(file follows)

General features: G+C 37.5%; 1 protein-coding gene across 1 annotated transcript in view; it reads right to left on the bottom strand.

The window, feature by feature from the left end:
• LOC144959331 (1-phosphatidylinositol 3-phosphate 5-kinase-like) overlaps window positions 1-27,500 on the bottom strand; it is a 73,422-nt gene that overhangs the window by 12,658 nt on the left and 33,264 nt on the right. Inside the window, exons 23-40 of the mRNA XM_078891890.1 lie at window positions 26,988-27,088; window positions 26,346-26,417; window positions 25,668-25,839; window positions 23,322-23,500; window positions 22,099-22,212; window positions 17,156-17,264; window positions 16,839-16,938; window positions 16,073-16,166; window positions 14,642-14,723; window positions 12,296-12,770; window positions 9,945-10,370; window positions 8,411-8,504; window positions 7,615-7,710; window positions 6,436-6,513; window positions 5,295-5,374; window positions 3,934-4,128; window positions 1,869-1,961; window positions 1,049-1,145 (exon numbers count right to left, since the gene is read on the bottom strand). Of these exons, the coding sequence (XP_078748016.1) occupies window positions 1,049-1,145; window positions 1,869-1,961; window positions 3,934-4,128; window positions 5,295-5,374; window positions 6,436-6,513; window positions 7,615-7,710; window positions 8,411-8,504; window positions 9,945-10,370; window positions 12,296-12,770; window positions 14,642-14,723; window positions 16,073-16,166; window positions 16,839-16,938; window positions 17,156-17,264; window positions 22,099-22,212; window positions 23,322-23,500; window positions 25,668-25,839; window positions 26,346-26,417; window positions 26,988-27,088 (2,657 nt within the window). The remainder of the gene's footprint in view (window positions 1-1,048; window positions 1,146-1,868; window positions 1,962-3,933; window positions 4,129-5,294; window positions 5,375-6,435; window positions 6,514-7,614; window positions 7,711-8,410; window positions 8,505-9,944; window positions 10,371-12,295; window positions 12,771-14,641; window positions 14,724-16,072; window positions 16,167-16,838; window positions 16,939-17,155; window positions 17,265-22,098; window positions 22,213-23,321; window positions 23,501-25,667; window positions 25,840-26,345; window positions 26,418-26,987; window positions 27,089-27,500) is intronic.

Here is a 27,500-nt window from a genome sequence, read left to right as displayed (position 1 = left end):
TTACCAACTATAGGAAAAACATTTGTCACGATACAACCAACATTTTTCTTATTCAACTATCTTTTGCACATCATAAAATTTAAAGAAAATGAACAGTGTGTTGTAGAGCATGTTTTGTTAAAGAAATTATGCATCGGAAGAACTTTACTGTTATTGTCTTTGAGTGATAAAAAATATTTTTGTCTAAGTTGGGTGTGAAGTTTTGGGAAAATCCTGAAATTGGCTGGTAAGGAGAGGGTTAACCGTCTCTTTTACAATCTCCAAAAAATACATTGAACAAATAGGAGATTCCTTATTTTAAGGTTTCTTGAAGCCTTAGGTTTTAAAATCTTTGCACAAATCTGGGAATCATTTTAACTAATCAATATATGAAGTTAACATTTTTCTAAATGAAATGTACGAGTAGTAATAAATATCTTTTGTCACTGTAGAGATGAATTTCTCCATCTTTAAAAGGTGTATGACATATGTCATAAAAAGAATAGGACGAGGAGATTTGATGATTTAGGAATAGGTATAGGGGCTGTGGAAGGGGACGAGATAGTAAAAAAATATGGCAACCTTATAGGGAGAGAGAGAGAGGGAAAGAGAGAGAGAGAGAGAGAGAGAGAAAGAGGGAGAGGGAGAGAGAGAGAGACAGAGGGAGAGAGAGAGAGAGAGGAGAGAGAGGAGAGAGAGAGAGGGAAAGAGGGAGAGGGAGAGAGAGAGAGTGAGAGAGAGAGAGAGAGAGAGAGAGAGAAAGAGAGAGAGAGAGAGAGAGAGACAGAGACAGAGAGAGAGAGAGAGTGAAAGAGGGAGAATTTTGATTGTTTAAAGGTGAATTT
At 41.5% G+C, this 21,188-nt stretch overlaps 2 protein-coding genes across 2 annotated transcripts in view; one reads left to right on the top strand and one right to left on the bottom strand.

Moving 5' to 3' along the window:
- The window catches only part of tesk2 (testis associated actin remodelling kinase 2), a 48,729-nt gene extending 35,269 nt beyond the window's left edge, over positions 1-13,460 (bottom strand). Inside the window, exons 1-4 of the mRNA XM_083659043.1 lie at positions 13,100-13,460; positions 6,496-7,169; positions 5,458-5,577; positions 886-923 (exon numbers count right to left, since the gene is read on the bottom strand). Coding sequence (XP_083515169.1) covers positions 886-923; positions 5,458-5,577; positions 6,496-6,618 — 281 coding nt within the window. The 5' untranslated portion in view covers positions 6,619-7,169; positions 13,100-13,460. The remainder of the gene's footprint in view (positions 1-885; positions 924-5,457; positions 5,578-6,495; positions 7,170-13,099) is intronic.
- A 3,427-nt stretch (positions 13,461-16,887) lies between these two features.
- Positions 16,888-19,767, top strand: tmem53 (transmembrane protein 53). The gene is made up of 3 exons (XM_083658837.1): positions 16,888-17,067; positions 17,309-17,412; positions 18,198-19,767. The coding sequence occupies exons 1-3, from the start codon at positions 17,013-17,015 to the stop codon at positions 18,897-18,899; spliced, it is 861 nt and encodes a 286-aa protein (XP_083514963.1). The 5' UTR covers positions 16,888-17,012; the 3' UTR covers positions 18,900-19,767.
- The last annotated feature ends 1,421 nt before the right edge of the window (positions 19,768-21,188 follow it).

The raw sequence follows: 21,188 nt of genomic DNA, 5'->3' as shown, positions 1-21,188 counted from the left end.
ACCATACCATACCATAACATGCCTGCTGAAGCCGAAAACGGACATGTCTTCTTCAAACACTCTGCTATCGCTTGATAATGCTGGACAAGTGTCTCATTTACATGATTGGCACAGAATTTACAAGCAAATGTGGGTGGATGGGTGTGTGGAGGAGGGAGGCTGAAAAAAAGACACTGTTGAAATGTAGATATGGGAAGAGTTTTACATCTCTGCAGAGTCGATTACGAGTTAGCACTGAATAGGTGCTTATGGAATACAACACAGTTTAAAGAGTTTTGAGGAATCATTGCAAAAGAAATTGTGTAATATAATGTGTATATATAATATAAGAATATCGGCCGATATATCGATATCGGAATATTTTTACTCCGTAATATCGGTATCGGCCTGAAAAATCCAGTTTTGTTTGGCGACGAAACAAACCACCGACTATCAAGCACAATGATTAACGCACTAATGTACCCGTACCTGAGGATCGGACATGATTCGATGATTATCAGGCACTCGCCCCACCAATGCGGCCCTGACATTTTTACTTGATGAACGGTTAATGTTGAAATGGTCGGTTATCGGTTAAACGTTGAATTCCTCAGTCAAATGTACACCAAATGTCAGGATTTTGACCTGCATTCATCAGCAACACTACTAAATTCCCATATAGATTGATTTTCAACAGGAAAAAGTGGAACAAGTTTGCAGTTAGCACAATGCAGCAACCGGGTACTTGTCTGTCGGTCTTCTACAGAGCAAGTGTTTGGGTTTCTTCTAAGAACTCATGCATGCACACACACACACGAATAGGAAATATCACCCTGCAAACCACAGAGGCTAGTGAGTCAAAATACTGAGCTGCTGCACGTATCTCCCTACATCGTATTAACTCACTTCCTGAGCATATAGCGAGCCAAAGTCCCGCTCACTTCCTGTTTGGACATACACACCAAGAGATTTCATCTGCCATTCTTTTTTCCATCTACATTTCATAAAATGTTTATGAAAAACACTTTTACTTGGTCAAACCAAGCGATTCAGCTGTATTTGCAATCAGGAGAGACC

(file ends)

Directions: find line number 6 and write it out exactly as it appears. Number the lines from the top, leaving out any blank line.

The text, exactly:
At 41.5% G+C, this 21,188-nt stretch overlaps 2 protein-coding genes across 2 annotated transcripts in view; one reads left to right on the top strand and one right to left on the bottom strand.